In 1623, William and Edward Hilton sailed about 8 miles up the Pisscataqua, north of where David Thomson settled at Odirone, on a neck of land that was called Winnichahannat. They called it Northam.
The settlers later named it the Cocheco Plantation, adopting its Abenaki name, making Dover the oldest permanent settlement in New Hampshire, and seventh in the United States. In 1630, The Council of New England granted the area of the Piscataqua to Edward Hilton and his associates, and contained the towns Dover, Durham, Stratham, and parts of Newington and Greenland. Captain Thomas Wiggins was appointed agent for the grantees of the patent. (17)
One of the colony’s four original townships, it then incluced Durham, Madbury, Newington, Lee, Somersworth, and Rollinsford.
"in a little tyme following (we) settled up- on the River Pascataqua with Mr. Edw. Hilton, who (Edward and William) were the first English settlers there. They had much intercourse with ye Indians by way of trade and mutual giving and receiving; amongst whom was one Tahanto, Sagamore of Penacooke (who) for diverse kindnesses received from your petitioner's father & himself, did freely give unto ye aforesaid Wil- liam Hilton, Seniour & William Hilton, Juniour, six square miles of land lying on ye River Penneconaquegg, being a rivulett running into ye river Penacooke, to ye eastward, etc., etc." (1)
Is the Wheelwright Deed 1629 Authentic? Being a settlement from this early, 1623, is a big deal, and here was debate on whether Hilton’s Point Dover was actually founded as far back as 1623, until this discovery seemed to confirm it:
a discovery in the Court files of Suffolk County of the Petition of William Hilton, sou of the first settler of that name, dated June i, 1660, to the Honored General Court then assembled in Boston, in relation to some lands bought by him and his father of the Pennacook Indians in 1636. In this petition William Hilton says, that "your petitioner's father, William Hilton, came over into New England about the year Anno Dom. 1621, and 3^our petitioner came about one year and a half after, and 771 a little time follozvins; settled ourselves upon the rive?- of Pis- cataqua with Mr. Ed7v. Hilton, -who icere the first English planters there.''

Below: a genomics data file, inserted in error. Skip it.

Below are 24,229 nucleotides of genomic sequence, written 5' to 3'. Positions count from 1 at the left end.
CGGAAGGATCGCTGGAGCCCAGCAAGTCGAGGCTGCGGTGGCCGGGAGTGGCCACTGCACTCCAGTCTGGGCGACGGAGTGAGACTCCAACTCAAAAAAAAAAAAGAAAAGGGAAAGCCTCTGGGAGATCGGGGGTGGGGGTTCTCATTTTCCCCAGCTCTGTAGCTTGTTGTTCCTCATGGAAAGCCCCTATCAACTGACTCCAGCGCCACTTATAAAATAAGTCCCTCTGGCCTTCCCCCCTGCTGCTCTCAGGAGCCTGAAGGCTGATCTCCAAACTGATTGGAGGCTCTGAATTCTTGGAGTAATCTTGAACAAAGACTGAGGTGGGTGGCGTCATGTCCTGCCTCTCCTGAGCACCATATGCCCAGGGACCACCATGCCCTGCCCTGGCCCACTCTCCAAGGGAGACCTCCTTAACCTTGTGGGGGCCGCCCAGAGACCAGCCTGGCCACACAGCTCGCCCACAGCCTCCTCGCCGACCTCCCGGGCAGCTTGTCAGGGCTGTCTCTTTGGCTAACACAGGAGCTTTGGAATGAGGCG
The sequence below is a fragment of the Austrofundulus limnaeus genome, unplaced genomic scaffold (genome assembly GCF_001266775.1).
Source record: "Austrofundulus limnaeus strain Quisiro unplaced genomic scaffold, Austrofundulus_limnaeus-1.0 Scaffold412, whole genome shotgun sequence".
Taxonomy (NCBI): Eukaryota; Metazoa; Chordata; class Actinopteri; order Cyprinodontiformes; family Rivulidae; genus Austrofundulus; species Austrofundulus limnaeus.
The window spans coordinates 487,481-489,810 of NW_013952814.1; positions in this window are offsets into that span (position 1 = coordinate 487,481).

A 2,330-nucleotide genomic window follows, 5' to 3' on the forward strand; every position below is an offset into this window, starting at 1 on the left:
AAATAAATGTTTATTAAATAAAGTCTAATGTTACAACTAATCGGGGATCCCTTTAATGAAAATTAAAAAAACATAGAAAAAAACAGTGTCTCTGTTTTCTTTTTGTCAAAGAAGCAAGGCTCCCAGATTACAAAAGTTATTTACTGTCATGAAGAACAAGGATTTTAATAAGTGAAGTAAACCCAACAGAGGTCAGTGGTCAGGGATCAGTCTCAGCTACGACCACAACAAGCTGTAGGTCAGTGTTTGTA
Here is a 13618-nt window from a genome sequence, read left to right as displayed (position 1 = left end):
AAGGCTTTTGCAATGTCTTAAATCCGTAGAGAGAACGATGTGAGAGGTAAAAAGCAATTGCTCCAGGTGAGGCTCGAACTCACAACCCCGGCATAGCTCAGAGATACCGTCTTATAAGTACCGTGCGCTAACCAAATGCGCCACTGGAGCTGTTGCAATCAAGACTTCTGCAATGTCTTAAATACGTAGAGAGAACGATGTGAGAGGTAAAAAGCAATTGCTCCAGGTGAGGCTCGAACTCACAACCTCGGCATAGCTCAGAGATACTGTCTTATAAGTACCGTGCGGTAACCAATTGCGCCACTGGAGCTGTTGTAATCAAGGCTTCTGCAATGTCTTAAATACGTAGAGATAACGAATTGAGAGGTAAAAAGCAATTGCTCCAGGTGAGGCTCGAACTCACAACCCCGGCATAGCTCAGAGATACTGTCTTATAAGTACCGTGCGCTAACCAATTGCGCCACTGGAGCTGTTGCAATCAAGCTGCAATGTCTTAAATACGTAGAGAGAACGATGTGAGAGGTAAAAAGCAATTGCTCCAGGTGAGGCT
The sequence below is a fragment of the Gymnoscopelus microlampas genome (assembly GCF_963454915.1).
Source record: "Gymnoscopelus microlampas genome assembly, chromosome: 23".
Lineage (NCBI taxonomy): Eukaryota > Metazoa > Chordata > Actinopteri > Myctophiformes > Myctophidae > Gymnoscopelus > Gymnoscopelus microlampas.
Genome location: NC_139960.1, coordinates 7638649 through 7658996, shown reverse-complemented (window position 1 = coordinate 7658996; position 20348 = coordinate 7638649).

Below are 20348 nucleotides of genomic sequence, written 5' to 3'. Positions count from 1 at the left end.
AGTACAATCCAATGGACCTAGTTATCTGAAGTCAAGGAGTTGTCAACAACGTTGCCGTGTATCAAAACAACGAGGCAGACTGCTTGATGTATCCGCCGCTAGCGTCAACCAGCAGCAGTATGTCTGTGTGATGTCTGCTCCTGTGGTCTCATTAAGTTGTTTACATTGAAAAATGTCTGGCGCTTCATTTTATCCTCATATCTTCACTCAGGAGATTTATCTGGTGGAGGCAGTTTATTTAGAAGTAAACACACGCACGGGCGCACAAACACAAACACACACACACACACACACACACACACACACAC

Edward Hilton obtained an important grant in his own name on March 12, 1630 and this solidified its place in history. The grant included present day Dover, Durham, Stratham, and parts of Newington and Greenland. To the natives, it was called Wecanacohunt.
People of interest:
CANNEY, THOMAS, 1600—1678. He was born in England and came to New England in 1631. He was a member of Capt. John Mason's company that commenced the settlement of Strawberry Bank. He came to Dover in 1634, having land in what is now Newington, then called Bloody Point-in-Dover. His farm was on the bank of the Pascataqua River, at the cove called Canney's Cove, the cove taking its name from its ownership of the surrounding land. He sold this land to John Seeley, and Seeley sold it to James Rawlins in 1661. Canney removed to Dover Neck before 1650, and resided there the remainder of his life. The present shipyard in Newington is located on part of Thomas Canney's farm. Probably he never anticipated such a use of his shore line. Mr. Canney was a very active man in business affairs, also he was a stanch supporter of the First Church in the time when the Quaker women gave the Church so much trouble, after 1662. In 1670 Thomas Canney renewed his deed of prop- erty to son Joseph; ''My late dwelling house and land, bounded E. by Fore River; N. by a cove ;W. by ye Great Streete On Dover Neck; S. by land of Joseph Austin. Also a lot on Dover Neck, bounded N. by John Roberts ; W. by a cove; S. by land lately Richard Pinkham's. Also 4 acres on Dover Neck, bounded N. by common. Also 30 acres west of Great Bay, except 3 acres of marsh already laid out to son Thomas. Also 80 acres on the north side of Cochecho Marsh. Also one-eighth of Cochecho Point, bounded (undivided) by Cochecho River, Newichawannoch River and Nechewannick Path from Fresh Creek to St. Albans Cove." Acknowledged 6 October, 1670. Jabez Foye, Hatevil Nutter, Job Clement, Sen., were witnesses.
GIBBONS, AMBROSE, first comes to view as steward of Capt. John Mason at Newichawannock, though it has been asserted that he began a settlement at Cape Ann in 1621. In 1634, land was granted to him at Sanders Point, between Little Harbor and Saga- more Creek. He soon moved to Oyster River, in Dover. He is mentioned as Captain in 1642. He was one of the Selectmen of Dover in 1647 and 1648. He died 11 July, 1656. His wife's name was Rebecca; she died 14 May, 1655. Their only child, Rebecca, m. 13 Nov., 1637, Henry Sherburne. She died 3 June, 1667. He was an honest, capable and faithful steward, and knew better than his employer what the plantation needed. The land that he bought at Oyster River was the farm known as the Robert Burnham farm, of which see an account under Mr. Burnham's name in this book. It may have been the same place where the old cellar now is that he built his house ; probably it was the Gibbons house that Burnham at first lived in. (It is an inter- esting fact, too, that there once lived Capt. John Ma- son's steward who came over in 1631.) His only daugh- ter, Rebecca, m. Henry Sherburne of Portsmouth; to their son, Samuel, grandfather Gibbons gave the farm at Oyster River, and Samuel sold it to Robert Burnham, as elsewhere noted. This is one of the historic farms of Durham.